The nation’s capital wants building owners to be smarter.

A new law proposed by the Washington City Council aims to prevent hundreds of migrating birds from slamming against windows and falling to their deaths, DCist reported. New buildings should include materials qualified as “bird safe” to prevent such collisions, including screens or decals on glass visible to birds, or films and coatings to make windows less reflective .

The Migratory Local Wildlife Protection Act would apply to new buildings and those undergoing major renovations. It targets commercial buildings, multi-unit residential buildings, institutional facilities and city-owned structures, not single-family homes. The changes add little to construction costs and can increase energy efficiency.

The proposal comes after volunteers from local nonprofit City Wildlife found 4,500 birds over the past decade killed or injured after colliding with glass buildings within a 13-mile radius. blocks between Union Station and Chinatown. In 2012 they collected 200 birds. After a flurry of construction projects, the annual number of bird casualties rose to 700.

“We know that universal mandates that bird-friendly glass be used in construction could prevent the unnecessary death and injury of millions, if not billions, of birds,” the legislation says. “The district can do its part by prohibiting the use of hazardous building materials that put birds and other migratory wildlife at the greatest risk.”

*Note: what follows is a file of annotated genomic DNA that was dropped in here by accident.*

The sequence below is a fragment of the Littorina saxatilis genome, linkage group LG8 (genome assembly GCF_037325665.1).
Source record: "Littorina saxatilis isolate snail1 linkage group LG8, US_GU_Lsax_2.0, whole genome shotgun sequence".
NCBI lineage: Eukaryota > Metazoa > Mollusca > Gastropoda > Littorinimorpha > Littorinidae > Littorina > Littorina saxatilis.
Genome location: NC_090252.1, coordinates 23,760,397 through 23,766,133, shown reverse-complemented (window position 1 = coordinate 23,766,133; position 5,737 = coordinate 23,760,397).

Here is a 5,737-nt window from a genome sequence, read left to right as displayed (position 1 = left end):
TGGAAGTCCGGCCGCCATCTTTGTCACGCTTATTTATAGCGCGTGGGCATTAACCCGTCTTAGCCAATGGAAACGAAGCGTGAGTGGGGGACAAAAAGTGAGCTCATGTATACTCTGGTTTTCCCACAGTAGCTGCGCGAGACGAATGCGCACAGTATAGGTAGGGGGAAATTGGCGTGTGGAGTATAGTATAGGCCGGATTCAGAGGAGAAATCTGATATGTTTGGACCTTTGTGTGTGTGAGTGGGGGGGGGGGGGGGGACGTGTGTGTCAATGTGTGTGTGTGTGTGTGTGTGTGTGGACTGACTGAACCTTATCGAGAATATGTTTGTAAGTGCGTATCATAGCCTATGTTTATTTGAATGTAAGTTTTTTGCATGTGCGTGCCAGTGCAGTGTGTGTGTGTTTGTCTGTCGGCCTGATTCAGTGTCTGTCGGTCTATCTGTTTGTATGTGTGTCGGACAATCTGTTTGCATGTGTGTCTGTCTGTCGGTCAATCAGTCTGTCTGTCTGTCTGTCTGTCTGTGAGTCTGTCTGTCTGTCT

Washington would join other cities with bird-friendly policies, including New York and Portland, Oregon, as well as Minnesota and Illinois.

Collisions with buildings are among the top human threats to birds, killing an estimated 365 to 988 million birds each year, according to a study by the Smithsonian Institution and the US Fish and Wildlife Service.

In Washington, most birds that collide with buildings are migratory, flying north or south along the Atlantic Flyway, according to City Wildlife. They include white-throated sparrows, lambskin birds, common yellowthroats, and woodcocks.

“They fly at night and they descend and land in our cities, and they’re not used to these urban canyons – these glass canyons – that we have for them,” said Anne Lewis, president of City Wildlife. “They don’t see the glass, so they crash into it.”

Lewis said two things make glass dangerous for birds.

“The first is that it’s clear and the birds can’t see it, so they think they can fly through it,” she said. “And the other is that glass can act like a mirror and is reflective, and in that case very often they see trees reflected in the glass and they try to fly into the trees.”

A 2019 study in the journal Science found that 30% of the bird population in the United States and Canada has disappeared since 1970, a loss of nearly 3 billion breeding adult birds.

[DCist] – Dana Barthelemy